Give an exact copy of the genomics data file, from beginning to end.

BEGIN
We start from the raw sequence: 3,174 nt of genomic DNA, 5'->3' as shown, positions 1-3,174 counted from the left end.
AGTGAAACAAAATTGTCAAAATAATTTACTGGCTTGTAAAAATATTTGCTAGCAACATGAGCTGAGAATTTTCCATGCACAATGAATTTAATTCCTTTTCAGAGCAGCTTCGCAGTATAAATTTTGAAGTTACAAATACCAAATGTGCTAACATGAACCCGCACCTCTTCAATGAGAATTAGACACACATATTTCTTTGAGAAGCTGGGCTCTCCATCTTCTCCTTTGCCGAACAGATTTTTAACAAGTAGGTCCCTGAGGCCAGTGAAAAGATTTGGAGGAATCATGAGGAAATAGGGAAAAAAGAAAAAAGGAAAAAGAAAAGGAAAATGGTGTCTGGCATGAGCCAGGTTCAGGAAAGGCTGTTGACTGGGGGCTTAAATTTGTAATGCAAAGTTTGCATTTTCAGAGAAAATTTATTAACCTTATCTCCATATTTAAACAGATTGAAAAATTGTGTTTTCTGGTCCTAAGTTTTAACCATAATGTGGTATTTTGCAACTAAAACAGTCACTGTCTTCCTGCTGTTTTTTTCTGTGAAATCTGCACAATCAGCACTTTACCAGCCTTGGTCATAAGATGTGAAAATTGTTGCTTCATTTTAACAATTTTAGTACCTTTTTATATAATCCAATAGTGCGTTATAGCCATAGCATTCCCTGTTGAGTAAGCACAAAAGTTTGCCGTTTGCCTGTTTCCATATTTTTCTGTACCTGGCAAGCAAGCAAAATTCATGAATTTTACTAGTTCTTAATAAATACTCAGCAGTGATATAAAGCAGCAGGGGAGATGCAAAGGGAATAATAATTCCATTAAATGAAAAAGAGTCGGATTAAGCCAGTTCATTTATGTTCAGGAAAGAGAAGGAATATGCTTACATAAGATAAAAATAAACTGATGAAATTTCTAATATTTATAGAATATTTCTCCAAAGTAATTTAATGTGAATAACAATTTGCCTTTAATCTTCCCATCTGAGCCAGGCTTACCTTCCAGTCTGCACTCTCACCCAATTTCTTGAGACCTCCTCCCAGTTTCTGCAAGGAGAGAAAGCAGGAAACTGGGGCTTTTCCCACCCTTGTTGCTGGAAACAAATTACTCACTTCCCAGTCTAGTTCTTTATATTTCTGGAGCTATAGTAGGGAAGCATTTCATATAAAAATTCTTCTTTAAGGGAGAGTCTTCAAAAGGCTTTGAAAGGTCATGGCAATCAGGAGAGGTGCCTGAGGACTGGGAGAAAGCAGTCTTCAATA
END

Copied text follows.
We start from the raw sequence: 3,174 nt of genomic DNA, 5'->3' as shown, positions 1-3,174 counted from the left end.
AGTGAAACAAAATTGTCAAAATAATTTACTGGCTTGTAAAAATATTTGCTAGCAACATGAGCTGAGAATTTTCCATGCACAATGAATTTAATTCCTTTTCAGAGCAGCTTCGCAGTATAAATTTTGAAGTTACAAATACCAAATGTGCTAACATGAACCCGCACCTCTTCAATGAGAATTAGACACACATATTTCTTTGAGAAGCTGGGCTCTCCATCTTCTCCTTTGCCGAACAGATTTTTAACAAGTAGGTCCCTGAGGCCAGTGAAAAGATTTGGAGGAATCATGAGGAAATAGGGAAAAAAGAAAAAAGGAAAAAGAAAAGGAAAATGGTGTCTGGCATGAGCCAGGTTCAGGAAAGGCTGTTGACTGGGGGCTTAAATTTGTAATGCAAAGTTTGCATTTTCAGAGAAAATTTATTAACCTTATCTCCATATTTAAACAGATTGAAAAATTGTGTTTTCTGGTCCTAAGTTTTAACCATAATGTGGTATTTTGCAACTAAAACAGTCACTGTCTTCCTGCTGTTTTTTTCTGTGAAATCTGCACAATCAGCACTTTACCAGCCTTGGTCATAAGATGTGAAAATTGTTGCTTCATTTTAACAATTTTAGTACCTTTTTATATAATCCAATAGTGCGTTATAGCCATAGCATTCCCTGTTGAGTAAGCACAAAAGTTTGCCGTTTGCCTGTTTCCATATTTTTCTGTACCTGGCAAGCAAGCAAAATTCATGAATTTTACTAGTTCTTAATAAATACTCAGCAGTGATATAAAGCAGCAGGGGAGATGCAAAGGGAATAATAATTCCATTAAATGAAAAAGAGTCGGATTAAGCCAGTTCATTTATGTTCAGGAAAGAGAAGGAATATGCTTACATAAGATAAAAATAAACTGATGAAATTTCTAATATTTATAGAATATTTCTCCAAAGTAATTTAATGTGAATAACAATTTGCCTTTAATCTTCCCATCTGAGCCAGGCTTACCTTCCAGTCTGCACTCTCACCCAATTTCTTGAGACCTCCTCCCAGTTTCTGCAAGGAGAGAAAGCAGGAAACTGGGGCTTTTCCCACCCTTGTTGCTGGAAACAAATTACTCACTTCCCAGTCTAGTTCTTTATATTTCTGGAGCTATAGTAGGGAAGCATTTCATATAAAAATTCTTCTTTAAGGGAGAGTCTTCAAAAGGCTTTGAAAGGTCATGGCAATCAGGAGAGGTGCCTGAGGACTGGGAGAAAGCAGTCTTCAATA